And why a Business Associate Agreement won’t protect you
Carol A. Wilcox
PREFERRED Therapy Providers, Inc.
Sending an email used to be a lot simpler. Type your message, address it to the recipient and then hit “send”. Done, over with, finished. Email is a wonderful communication tool and we tend to take it for granted. We also take for granted that the emails we send will arrive safely in the inbox of the intended recipient. But what if they don’t?
There could be a number of reasons that emails end up in the hands of the wrong person. Perhaps in your haste, you entered a similar email address but not exactly the right one, maybe leaving out a letter or a number; thus sending the information to a complete stranger. Or maybe the intended recipient was out of the office for the week and emails were being forwarded to someone else. Or a system could have been hacked. It probably wouldn’t be too bad if the email didn’t contain anything sensitive, embarrassing, financial, or personal. But what if it did? And what if the information in that email ended up being read by someone who should not see it or would maliciously use that information to their advantage?
As healthcare professionals, we are the caretakers of a tremendous amount of information, much of which is about the patients we serve and is personal and private in nature. Healthcare providers and business associates are accountable to a higher standard when it comes to protecting this information. That’s why sending protected patient health information by email can get you into trouble – unless of course you send it in a HIPPA-compliant way.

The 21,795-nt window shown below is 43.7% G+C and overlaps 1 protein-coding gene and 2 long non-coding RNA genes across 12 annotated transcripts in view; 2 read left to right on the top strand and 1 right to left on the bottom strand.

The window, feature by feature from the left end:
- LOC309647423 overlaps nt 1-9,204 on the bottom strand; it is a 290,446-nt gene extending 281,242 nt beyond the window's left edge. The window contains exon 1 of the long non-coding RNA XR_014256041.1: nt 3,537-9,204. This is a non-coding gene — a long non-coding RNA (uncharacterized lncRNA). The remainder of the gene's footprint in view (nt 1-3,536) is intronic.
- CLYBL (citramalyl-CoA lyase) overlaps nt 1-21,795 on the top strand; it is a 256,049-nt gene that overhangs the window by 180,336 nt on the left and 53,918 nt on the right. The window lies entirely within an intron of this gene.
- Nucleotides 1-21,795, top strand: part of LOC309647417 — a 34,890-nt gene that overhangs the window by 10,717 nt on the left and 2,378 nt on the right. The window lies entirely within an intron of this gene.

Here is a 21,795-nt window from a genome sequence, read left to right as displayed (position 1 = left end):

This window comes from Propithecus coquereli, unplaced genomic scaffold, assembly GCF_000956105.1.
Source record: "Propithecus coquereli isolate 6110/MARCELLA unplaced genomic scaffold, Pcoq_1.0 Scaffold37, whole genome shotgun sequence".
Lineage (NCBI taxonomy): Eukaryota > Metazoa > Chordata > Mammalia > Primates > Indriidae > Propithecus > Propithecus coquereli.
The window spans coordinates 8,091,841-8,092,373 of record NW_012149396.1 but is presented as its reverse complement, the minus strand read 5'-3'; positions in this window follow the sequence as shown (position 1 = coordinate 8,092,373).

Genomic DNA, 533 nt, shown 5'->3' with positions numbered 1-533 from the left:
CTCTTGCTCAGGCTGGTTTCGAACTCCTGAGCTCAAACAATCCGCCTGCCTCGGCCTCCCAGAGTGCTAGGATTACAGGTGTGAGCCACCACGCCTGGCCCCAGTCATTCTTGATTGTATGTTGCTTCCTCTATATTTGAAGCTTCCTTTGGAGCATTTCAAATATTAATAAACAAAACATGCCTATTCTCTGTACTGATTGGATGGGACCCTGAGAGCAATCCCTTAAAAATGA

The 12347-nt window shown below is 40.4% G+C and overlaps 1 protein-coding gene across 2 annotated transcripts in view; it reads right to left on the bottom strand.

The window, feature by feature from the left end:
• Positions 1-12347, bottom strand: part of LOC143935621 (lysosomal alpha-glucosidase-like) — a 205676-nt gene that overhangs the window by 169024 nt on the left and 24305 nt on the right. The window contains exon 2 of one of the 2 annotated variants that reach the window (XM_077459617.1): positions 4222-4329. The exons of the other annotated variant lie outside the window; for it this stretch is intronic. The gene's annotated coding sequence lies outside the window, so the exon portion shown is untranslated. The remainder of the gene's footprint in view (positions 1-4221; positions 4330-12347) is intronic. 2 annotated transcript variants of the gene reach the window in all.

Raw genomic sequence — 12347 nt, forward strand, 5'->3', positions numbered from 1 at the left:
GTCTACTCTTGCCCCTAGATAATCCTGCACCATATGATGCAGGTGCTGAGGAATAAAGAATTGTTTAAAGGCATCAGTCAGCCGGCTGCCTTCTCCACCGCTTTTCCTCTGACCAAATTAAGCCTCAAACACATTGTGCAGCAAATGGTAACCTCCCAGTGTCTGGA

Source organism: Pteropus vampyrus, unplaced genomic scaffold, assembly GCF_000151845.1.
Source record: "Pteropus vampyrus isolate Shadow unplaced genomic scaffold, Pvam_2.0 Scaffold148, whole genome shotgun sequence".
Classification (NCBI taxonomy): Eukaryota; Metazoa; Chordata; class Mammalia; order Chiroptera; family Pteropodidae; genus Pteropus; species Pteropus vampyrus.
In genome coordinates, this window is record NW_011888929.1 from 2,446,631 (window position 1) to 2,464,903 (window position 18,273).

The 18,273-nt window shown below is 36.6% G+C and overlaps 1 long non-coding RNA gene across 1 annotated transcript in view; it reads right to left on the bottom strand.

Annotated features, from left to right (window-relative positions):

WHAT IS PROTECTED HEALTH INFORMATION? – Commonly known as PHI and e-PHI (for electronically transmitted information), Protected Health Information is any information that identifies an individual and provides information about their healthcare. The HIPAA Privacy Rule is the federally mandated ruling requiring the protection of PHI and e-PHI when it is stored or transmitted by a covered entity. Covered entities include healthcare providers, hospitals, networks, payers, clearinghouses, prescription, dental, mental health coverage, Medicare and Medicaid. PHI is the information obtained from a patient that can be used to identify them including social security numbers, name, address, phone number, insurance ID, beneficiaries, EOBs, diagnosis, treatments and medications, to name a few.
HIPAA REGULATIONS AND EMAIL – The US Department of Health and Human Services (HHS) is the government regulatory arm for HIPAA. The HHS website provides detailed information about sending PHI in an email. And although not specifically prohibiting the use of email for sending PHI, covered entities are required by law to implement appropriate administrative, physical and technical safeguards to ensure the confidentiality, integrity, and security of electronic protected health information.
This is not merely assuring that your email server is secure or that you have a firewall. This means that covered entities must document a policy that includes assessing use of open networks and identifying the solution that will be used to ensure protection of PHI email transmissions. Furthermore, ensuring the integrity of the information means that the transmitted information must be protected from being altered. When it comes to health care providers communicating with patients, the HIPAA Privacy Rule does allow for electronic communications such as email, but only provided that the covered entity applies reasonable safeguards when doing so.